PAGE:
Canadian air strike targeting gear appears to be playing supporting role in Ukraine’s fight against Russia

March 3, 2022

Published in The Globe and Mail on March 3, 2022

Canadian-made air strike targeting gear appears to be playing an important supporting role in the fight Ukraine is mounting against invading Russian forces.

Kyiv is using Turkish-made Bayraktar TB2 military drones to strike back at Moscow’s invasion, with some success. Ukraine’s military says the drones have successfully attacked Russian convoys and blown up tanks and surface-to-air missile systems.

For years, the targeting system inside Bayraktar TB2 drones has been supplied by a Canadian manufacturer: Ontario-based L3Harris Wescam.

Former Ukrainian ambassador to Canada Andriy Shevchenko, speaking from Kyiv, said his country now celebrates the Turkish drones, which offer relatively inexpensive delivery systems for precision-guided weapons at the fraction of a cost of a fighter or bomber.

“Footage released of air strikes carried out by Ukrainian Bayraktar TB2s include the graphical interface associated with Wescam surveillance and targeting sensors. This is Canadian hardware." - Kelsey Gallagher

A pop song, Bayraktar!, has been penned to celebrate the drones, which, the lyrics say, turn “Russian bandits into ghosts.”

Mr. Shevchenko, who is also an officer in Ukraine’s reserve forces, spoke as he was waiting to learn where he would be posted to defend his country.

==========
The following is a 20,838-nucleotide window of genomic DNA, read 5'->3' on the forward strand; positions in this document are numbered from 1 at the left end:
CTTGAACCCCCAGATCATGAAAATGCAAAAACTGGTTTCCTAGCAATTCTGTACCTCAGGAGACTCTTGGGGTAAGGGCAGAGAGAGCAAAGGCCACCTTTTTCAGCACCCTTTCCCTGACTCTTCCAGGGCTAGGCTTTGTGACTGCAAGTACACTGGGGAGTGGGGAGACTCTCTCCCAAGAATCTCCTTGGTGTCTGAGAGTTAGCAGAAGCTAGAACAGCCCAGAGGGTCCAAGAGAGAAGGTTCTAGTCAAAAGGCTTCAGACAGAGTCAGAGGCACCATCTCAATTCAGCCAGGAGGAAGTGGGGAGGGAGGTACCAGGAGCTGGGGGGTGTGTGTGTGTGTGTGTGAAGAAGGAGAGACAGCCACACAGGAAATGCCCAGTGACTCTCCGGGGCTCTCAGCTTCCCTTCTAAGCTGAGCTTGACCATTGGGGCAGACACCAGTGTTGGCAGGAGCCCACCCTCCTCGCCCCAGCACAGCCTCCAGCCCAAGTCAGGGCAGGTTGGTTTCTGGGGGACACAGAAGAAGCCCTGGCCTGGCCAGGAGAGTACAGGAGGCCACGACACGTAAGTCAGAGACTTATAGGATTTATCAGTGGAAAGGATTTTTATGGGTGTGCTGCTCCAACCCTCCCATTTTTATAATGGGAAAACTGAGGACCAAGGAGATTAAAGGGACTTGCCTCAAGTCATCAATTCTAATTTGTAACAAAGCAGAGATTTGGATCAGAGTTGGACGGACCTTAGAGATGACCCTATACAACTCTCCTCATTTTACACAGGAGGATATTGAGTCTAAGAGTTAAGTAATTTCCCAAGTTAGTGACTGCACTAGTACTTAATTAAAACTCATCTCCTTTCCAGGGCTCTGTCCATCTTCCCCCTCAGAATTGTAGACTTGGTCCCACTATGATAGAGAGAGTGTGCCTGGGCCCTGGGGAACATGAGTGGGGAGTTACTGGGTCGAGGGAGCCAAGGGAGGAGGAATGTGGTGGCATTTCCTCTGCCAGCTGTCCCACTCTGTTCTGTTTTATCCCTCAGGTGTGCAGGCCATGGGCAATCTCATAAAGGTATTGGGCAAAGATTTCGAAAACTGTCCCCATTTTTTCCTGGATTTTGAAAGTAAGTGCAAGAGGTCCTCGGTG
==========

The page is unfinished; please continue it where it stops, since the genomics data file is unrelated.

The diplomat said the Bayraktar drones this week helped Ukraine destroy a Russian Buk missile system, the same gear that was used to shoot down Malaysian Airlines flight MH17 over Ukraine in 2014.

“It’s something which has been a big inspiration for all of us in Ukraine.”

Tony Osborne, the London bureau chief of Aviation Week, which covers aerospace, said the Russians don’t seem to be too well briefed on the TB2s because of the way they are parking their military vehicles.

He called the TB2 drone an “extraordinarily effective tool” for Ukraine and other countries that have relied on it. “You’ve got this cheap machine that is dropping very small bombs on very expensive tanks, armoured vehicles and surface-to-air missiles,” he said.

The Canadian government refuses to comment on the presence of Wescam gear in Ukrainian-operated drones attacking Russian forces. Jim Burke, director of global public relations for L3Harris, the Florida-based parent company of Wescam, also declined all questions on the matter.

However, weapons-trade researcher Kelsey Gallagher with Project Ploughshares, a Waterloo, Ont.-based arms control watchdog, said he is certain that Turkish drones being employed in Ukraine are outfitted with Wescam sensors.

He points to the graphic overlay on footage of Ukrainian drone strikes released by the Ukrainian military, saying it matches Wescam’s graphics overlay. Mr. Gallagher compared the overlay from February footage in Ukraine to 2020 footage released by Turkey’s military when it used TB2 drones in Operation Spring Shield in northwestern Syria.

“Footage released of air strikes carried out by Ukrainian Bayraktar TB2s include the graphical interface associated with Wescam surveillance and targeting sensors. This is Canadian hardware,” Mr. Gallagher said.

“This graphical interface has been visible in multiple conflict zones the TB2 has operated in, including Syria, Iraq, and Nagorno-Karabakh. It is not surprising we are now seeing it in Ukraine.”

Read the full article by Steven Chase at theglobeandmail.comPhoto: Bayraktar TB2 on Runway by Bayhaluk is licensed under CC BY-SA 4.0

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